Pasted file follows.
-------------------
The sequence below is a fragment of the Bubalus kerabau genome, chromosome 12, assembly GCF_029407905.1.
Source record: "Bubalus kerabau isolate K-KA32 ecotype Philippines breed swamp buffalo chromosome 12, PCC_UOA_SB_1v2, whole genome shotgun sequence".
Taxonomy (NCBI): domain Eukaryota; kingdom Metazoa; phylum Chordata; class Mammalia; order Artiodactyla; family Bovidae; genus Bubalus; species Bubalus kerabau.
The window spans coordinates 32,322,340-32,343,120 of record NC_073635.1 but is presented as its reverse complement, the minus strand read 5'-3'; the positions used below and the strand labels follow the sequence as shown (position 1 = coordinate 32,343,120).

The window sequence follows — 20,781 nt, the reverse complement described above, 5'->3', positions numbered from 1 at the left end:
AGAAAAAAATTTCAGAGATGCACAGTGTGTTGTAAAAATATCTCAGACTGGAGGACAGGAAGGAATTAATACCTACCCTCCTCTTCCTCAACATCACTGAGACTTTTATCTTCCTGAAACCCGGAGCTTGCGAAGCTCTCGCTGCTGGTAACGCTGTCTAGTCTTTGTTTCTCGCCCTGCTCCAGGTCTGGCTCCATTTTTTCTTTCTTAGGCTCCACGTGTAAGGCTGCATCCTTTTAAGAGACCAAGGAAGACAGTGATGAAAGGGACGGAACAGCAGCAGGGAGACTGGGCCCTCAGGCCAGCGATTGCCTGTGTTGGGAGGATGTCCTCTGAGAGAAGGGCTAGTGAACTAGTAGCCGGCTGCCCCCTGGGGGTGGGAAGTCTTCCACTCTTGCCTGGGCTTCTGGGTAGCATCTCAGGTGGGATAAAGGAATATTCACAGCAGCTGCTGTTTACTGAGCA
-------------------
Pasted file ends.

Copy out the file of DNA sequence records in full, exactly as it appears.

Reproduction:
The sequence below is a fragment of the Bubalus kerabau genome, chromosome 12, assembly GCF_029407905.1.
Source record: "Bubalus kerabau isolate K-KA32 ecotype Philippines breed swamp buffalo chromosome 12, PCC_UOA_SB_1v2, whole genome shotgun sequence".
Taxonomy (NCBI): domain Eukaryota; kingdom Metazoa; phylum Chordata; class Mammalia; order Artiodactyla; family Bovidae; genus Bubalus; species Bubalus kerabau.
The window spans coordinates 32,322,340-32,343,120 of record NC_073635.1 but is presented as its reverse complement, the minus strand read 5'-3'; the positions used below and the strand labels follow the sequence as shown (position 1 = coordinate 32,343,120).

The window sequence follows — 20,781 nt, the reverse complement described above, 5'->3', positions numbered from 1 at the left end:
AGAAAAAAATTTCAGAGATGCACAGTGTGTTGTAAAAATATCTCAGACTGGAGGACAGGAAGGAATTAATACCTACCCTCCTCTTCCTCAACATCACTGAGACTTTTATCTTCCTGAAACCCGGAGCTTGCGAAGCTCTCGCTGCTGGTAACGCTGTCTAGTCTTTGTTTCTCGCCCTGCTCCAGGTCTGGCTCCATTTTTTCTTTCTTAGGCTCCACGTGTAAGGCTGCATCCTTTTAAGAGACCAAGGAAGACAGTGATGAAAGGGACGGAACAGCAGCAGGGAGACTGGGCCCTCAGGCCAGCGATTGCCTGTGTTGGGAGGATGTCCTCTGAGAGAAGGGCTAGTGAACTAGTAGCCGGCTGCCCCCTGGGGGTGGGAAGTCTTCCACTCTTGCCTGGGCTTCTGGGTAGCATCTCAGGTGGGATAAAGGAATATTCACAGCAGCTGCTGTTTACTGAGCA